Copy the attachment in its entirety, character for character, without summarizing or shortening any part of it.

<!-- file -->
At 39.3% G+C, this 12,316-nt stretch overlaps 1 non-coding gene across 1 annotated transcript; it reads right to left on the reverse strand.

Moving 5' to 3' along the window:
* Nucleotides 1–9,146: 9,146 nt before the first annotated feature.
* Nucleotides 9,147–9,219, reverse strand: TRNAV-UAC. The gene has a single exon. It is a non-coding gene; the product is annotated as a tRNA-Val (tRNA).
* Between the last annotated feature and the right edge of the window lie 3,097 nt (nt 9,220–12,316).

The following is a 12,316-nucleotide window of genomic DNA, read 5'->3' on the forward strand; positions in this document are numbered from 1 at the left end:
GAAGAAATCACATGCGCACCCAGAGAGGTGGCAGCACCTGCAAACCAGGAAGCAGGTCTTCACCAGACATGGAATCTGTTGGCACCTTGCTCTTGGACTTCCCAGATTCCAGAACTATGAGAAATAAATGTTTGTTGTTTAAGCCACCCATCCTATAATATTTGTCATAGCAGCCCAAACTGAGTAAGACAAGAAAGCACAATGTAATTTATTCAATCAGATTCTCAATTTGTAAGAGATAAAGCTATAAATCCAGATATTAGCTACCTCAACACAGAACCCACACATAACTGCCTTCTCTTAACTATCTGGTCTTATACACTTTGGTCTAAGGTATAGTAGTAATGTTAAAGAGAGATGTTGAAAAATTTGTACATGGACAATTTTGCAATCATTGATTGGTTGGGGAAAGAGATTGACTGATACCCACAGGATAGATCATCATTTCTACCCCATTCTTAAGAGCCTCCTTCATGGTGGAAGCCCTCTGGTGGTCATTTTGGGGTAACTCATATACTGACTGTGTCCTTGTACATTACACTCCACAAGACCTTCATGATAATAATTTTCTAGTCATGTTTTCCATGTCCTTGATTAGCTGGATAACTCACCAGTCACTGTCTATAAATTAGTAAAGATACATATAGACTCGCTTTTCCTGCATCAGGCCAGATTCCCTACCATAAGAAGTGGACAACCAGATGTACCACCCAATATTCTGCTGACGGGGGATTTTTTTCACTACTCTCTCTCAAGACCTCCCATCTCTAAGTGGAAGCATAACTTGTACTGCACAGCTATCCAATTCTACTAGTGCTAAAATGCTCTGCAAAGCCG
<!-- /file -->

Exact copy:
At 39.3% G+C, this 12,316-nt stretch overlaps 1 non-coding gene across 1 annotated transcript; it reads right to left on the reverse strand.

Moving 5' to 3' along the window:
* Nucleotides 1–9,146: 9,146 nt before the first annotated feature.
* Nucleotides 9,147–9,219, reverse strand: TRNAV-UAC. The gene has a single exon. It is a non-coding gene; the product is annotated as a tRNA-Val (tRNA).
* Between the last annotated feature and the right edge of the window lie 3,097 nt (nt 9,220–12,316).

The following is a 12,316-nucleotide window of genomic DNA, read 5'->3' on the forward strand; positions in this document are numbered from 1 at the left end:
GAAGAAATCACATGCGCACCCAGAGAGGTGGCAGCACCTGCAAACCAGGAAGCAGGTCTTCACCAGACATGGAATCTGTTGGCACCTTGCTCTTGGACTTCCCAGATTCCAGAACTATGAGAAATAAATGTTTGTTGTTTAAGCCACCCATCCTATAATATTTGTCATAGCAGCCCAAACTGAGTAAGACAAGAAAGCACAATGTAATTTATTCAATCAGATTCTCAATTTGTAAGAGATAAAGCTATAAATCCAGATATTAGCTACCTCAACACAGAACCCACACATAACTGCCTTCTCTTAACTATCTGGTCTTATACACTTTGGTCTAAGGTATAGTAGTAATGTTAAAGAGAGATGTTGAAAAATTTGTACATGGACAATTTTGCAATCATTGATTGGTTGGGGAAAGAGATTGACTGATACCCACAGGATAGATCATCATTTCTACCCCATTCTTAAGAGCCTCCTTCATGGTGGAAGCCCTCTGGTGGTCATTTTGGGGTAACTCATATACTGACTGTGTCCTTGTACATTACACTCCACAAGACCTTCATGATAATAATTTTCTAGTCATGTTTTCCATGTCCTTGATTAGCTGGATAACTCACCAGTCACTGTCTATAAATTAGTAAAGATACATATAGACTCGCTTTTCCTGCATCAGGCCAGATTCCCTACCATAAGAAGTGGACAACCAGATGTACCACCCAATATTCTGCTGACGGGGGATTTTTTTCACTACTCTCTCTCAAGACCTCCCATCTCTAAGTGGAAGCATAACTTGTACTGCACAGCTATCCAATTCTACTAGTGCTAAAATGCTCTGCAAAGCCG